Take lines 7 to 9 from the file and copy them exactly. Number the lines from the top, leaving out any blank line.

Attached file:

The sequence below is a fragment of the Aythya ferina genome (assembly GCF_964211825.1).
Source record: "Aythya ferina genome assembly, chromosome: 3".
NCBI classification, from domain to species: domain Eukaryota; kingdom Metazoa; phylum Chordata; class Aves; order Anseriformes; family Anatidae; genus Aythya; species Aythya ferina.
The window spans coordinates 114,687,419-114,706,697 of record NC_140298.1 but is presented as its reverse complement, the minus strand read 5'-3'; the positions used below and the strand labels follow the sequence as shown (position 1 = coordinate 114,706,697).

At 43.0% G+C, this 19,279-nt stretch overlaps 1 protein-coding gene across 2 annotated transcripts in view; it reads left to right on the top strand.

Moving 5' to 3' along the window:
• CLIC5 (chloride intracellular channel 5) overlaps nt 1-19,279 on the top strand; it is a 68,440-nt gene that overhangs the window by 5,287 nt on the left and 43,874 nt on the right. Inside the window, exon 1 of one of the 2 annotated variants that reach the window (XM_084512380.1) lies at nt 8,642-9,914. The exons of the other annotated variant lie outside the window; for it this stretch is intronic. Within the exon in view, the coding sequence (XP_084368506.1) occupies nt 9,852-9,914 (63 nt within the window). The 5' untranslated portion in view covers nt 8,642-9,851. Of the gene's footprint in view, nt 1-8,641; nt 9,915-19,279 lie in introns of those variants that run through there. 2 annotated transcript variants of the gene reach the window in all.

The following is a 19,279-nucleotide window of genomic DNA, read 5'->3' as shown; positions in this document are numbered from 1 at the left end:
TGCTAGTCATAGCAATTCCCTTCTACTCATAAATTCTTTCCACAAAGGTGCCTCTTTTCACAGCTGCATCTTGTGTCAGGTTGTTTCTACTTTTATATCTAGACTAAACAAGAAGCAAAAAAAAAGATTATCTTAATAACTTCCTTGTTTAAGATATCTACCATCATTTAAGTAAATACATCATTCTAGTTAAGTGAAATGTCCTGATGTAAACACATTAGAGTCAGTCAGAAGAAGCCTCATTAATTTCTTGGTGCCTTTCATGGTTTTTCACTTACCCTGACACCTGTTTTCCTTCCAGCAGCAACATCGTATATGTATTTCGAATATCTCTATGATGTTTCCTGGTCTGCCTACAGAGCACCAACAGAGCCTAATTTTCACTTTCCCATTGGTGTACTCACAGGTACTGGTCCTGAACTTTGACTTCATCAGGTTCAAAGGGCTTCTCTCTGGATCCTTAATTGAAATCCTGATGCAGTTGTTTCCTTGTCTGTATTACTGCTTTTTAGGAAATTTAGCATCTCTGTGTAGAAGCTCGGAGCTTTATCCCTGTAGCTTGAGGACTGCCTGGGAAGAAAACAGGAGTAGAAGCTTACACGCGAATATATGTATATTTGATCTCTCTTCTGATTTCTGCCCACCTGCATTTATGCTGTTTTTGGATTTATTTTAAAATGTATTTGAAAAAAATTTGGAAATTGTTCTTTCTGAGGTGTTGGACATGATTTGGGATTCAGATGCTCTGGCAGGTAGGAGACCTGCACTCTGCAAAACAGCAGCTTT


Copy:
• CLIC5 (chloride intracellular channel 5) overlaps nt 1-19,279 on the top strand; it is a 68,440-nt gene that overhangs the window by 5,287 nt on the left and 43,874 nt on the right. Inside the window, exon 1 of one of the 2 annotated variants that reach the window (XM_084512380.1) lies at nt 8,642-9,914. The exons of the other annotated variant lie outside the window; for it this stretch is intronic. Within the exon in view, the coding sequence (XP_084368506.1) occupies nt 9,852-9,914 (63 nt within the window). The 5' untranslated portion in view covers nt 8,642-9,851. Of the gene's footprint in view, nt 1-8,641; nt 9,915-19,279 lie in introns of those variants that run through there. 2 annotated transcript variants of the gene reach the window in all.

The following is a 19,279-nucleotide window of genomic DNA, read 5'->3' as shown; positions in this document are numbered from 1 at the left end:
TGCTAGTCATAGCAATTCCCTTCTACTCATAAATTCTTTCCACAAAGGTGCCTCTTTTCACAGCTGCATCTTGTGTCAGGTTGTTTCTACTTTTATATCTAGACTAAACAAGAAGCAAAAAAAAAGATTATCTTAATAACTTCCTTGTTTAAGATATCTACCATCATTTAAGTAAATACATCATTCTAGTTAAGTGAAATGTCCTGATGTAAACACATTAGAGTCAGTCAGAAGAAGCCTCATTAATTTCTTGGTGCCTTTCATGGTTTTTCACTTACCCTGACACCTGTTTTCCTTCCAGCAGCAACATCGTATATGTATTTCGAATATCTCTATGATGTTTCCTGGTCTGCCTACAGAGCACCAACAGAGCCTAATTTTCACTTTCCCATTGGTGTACTCACAGGTACTGGTCCTGAACTTTGACTTCATCAGGTTCAAAGGGCTTCTCTCTGGATCCTTAATTGAAATCCTGATGCAGTTGTTTCCTTGTCTGTATTACTGCTTTTTAGGAAATTTAGCATCTCTGTGTAGAAGCTCGGAGCTTTATCCCTGTAGCTTGAGGACTGCCTGGGAAGAAAACAGGAGTAGAAGCTTACACGCGAATATATGTATATTTGATCTCTCTTCTGATTTCTGCCCACCTGCATTTATGCTGTTTTTGGATTTATTTTAAAATGTATTTGAAAAAAATTTGGAAATTGTTCTTTCTGAGGTGTTGGACATGATTTGGGATTCAGATGCTCTGGCAGGTAGGAGACCTGCACTCTGCAAAACAGCAGCTTT